Truck-train terminal in Pa. ready to roll

August 24, 2007|By ANDREW SCHOTZ

MARTINSBURG, W.Va. - A train-and-truck terminal is scheduled to start up Sept. 4 in Chambersburg, Pa., a CSX Transportation representative said Thursday.

The terminal will have 21,000 feet of track and 1,000 parking spaces, said Jason T. French, CSX Transportation's director of public affairs.

Each day, there probably will be 150 trucks hauling goods to and from the terminal, for a total of 300 trips, French said.

The facility, which is on an 85-acre parcel, will have 35 full-time employees, including seven hired locally, he said after speaking at a meeting of area elected officials.


French told lawmakers at the 20th Quad-State Legislative Conference in Martinsburg that the intermodal terminal - referring to more than one type of transportation - could lead to more commerce in central Pennsylvania.

"Industry often follows rail development," he said.

French and James A. Hixon, an executive vice president of law and corporate relations for Norfolk Southern Corp., were invited to the conference to talk about the future of rail development in the area.

They said the use of railroads to move freight is growing.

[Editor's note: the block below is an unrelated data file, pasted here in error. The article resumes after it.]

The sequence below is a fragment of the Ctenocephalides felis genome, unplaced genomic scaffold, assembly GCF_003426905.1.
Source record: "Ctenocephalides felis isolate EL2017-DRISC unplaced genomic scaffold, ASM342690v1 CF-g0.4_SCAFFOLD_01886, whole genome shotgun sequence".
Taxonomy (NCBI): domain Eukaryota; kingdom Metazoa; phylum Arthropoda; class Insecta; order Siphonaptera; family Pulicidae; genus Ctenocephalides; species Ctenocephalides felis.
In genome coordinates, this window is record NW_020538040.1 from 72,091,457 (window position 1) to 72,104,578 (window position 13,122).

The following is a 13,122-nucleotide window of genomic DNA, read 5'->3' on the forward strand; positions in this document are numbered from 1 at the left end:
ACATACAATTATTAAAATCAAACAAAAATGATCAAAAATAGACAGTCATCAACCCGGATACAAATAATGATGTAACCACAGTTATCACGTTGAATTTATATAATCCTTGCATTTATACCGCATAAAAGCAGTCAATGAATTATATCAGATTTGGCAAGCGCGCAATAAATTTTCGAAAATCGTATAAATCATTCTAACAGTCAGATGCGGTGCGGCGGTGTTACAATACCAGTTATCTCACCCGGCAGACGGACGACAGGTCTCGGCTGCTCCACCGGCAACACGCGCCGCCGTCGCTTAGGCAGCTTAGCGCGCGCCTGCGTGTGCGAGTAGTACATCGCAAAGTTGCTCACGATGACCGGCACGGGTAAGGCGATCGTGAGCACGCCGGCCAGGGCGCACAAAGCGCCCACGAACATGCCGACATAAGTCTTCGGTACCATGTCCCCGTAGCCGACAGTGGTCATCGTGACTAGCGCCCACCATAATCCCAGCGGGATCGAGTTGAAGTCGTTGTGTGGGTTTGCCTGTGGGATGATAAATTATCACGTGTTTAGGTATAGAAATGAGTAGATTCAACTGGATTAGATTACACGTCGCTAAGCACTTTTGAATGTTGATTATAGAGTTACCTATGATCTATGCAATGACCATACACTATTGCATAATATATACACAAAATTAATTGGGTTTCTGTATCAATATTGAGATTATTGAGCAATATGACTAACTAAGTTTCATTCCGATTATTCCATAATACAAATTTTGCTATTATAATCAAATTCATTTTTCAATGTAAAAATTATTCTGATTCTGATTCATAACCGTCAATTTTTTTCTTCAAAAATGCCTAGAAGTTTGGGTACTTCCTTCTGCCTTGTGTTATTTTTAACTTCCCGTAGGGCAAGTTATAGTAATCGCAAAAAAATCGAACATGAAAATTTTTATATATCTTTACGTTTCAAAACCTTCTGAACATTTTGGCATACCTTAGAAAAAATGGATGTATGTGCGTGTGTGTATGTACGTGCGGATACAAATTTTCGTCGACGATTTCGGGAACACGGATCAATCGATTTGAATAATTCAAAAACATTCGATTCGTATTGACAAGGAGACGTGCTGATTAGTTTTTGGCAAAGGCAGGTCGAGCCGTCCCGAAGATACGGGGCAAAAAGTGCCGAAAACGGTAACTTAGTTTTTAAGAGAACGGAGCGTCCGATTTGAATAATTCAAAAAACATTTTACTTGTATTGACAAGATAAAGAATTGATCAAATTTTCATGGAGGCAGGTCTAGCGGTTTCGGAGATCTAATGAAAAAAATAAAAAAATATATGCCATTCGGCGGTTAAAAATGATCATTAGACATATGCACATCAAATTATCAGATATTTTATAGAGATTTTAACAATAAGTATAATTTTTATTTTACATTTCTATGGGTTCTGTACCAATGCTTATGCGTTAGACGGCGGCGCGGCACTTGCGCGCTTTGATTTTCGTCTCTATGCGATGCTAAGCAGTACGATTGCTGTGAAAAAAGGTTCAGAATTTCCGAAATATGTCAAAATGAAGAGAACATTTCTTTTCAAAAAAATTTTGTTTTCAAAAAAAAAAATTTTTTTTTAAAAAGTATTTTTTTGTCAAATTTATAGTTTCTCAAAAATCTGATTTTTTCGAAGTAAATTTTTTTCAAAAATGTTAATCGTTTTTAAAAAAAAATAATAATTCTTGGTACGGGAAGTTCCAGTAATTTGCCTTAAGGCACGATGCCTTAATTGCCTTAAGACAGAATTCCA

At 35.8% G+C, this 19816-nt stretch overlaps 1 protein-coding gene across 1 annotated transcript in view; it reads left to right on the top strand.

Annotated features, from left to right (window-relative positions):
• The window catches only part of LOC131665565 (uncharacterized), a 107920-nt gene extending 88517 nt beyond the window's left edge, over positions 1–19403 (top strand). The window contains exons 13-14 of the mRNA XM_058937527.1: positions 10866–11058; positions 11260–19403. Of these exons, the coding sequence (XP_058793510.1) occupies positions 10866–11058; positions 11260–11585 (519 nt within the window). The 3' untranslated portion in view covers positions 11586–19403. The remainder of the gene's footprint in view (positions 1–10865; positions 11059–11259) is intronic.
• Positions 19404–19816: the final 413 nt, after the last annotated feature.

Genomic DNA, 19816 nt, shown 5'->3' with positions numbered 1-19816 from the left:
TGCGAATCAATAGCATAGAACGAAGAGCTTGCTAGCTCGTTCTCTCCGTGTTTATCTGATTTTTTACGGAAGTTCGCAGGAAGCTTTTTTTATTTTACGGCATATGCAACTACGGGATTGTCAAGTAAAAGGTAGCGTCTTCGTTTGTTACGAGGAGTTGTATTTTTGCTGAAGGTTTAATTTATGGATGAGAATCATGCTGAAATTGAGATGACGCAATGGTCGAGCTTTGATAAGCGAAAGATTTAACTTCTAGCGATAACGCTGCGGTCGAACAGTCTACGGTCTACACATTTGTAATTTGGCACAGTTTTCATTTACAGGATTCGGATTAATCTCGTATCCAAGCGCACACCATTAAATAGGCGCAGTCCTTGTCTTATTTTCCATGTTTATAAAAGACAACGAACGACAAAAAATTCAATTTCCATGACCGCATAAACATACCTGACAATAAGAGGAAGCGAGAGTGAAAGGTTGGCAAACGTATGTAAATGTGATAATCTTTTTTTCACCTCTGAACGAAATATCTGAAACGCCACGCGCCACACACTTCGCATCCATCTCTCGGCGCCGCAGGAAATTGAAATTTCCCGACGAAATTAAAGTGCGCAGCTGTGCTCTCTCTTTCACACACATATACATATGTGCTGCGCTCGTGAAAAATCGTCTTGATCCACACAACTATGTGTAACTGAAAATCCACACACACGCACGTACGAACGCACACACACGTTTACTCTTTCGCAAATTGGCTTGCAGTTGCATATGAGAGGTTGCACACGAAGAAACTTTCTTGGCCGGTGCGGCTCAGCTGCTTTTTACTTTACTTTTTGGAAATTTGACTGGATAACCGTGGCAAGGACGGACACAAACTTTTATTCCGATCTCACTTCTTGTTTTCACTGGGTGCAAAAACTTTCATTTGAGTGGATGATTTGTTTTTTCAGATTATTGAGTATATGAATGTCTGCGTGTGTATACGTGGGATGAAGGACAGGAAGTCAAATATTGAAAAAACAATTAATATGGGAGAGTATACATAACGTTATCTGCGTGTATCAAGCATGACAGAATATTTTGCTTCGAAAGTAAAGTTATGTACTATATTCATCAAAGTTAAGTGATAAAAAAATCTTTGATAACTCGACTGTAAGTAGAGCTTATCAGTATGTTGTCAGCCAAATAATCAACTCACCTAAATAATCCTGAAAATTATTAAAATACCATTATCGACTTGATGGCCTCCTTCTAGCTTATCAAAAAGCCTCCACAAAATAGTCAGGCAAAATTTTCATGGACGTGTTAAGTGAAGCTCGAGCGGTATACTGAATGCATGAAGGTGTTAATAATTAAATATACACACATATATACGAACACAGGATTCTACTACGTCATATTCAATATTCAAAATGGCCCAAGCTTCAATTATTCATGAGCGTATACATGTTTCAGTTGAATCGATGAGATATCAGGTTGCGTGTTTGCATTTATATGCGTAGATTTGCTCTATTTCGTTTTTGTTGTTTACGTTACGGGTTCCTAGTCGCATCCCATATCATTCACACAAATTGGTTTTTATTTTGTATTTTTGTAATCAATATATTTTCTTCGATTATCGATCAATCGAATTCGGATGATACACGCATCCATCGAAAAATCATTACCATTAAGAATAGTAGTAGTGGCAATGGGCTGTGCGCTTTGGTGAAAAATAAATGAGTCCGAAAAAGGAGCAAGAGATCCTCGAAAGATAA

French cited one prediction that freight on rail lines will increase 67 percent by 2020.

That means more potential for intermodal terminals, the men said.

Facilities at which trucks haul away freight brought in by rail will help cut down on worsening highway traffic and pollution, Hixon said.

"We could take about a million truckloads a year off the I-81 corridor," he said.

At first, it seemed as if rail expansion would compete against the trucking industry, Hixon said. However, trips beyond 500 miles generally are too far for trucks.

French said double-stacking - placing rail cars on top of each other - is a long-term goal for moving freight to the west.

However, he said during an interview, there still are details to work out in some places, mainly with clearance. Either tunnels need to be raised or track needs to be lowered, he said.

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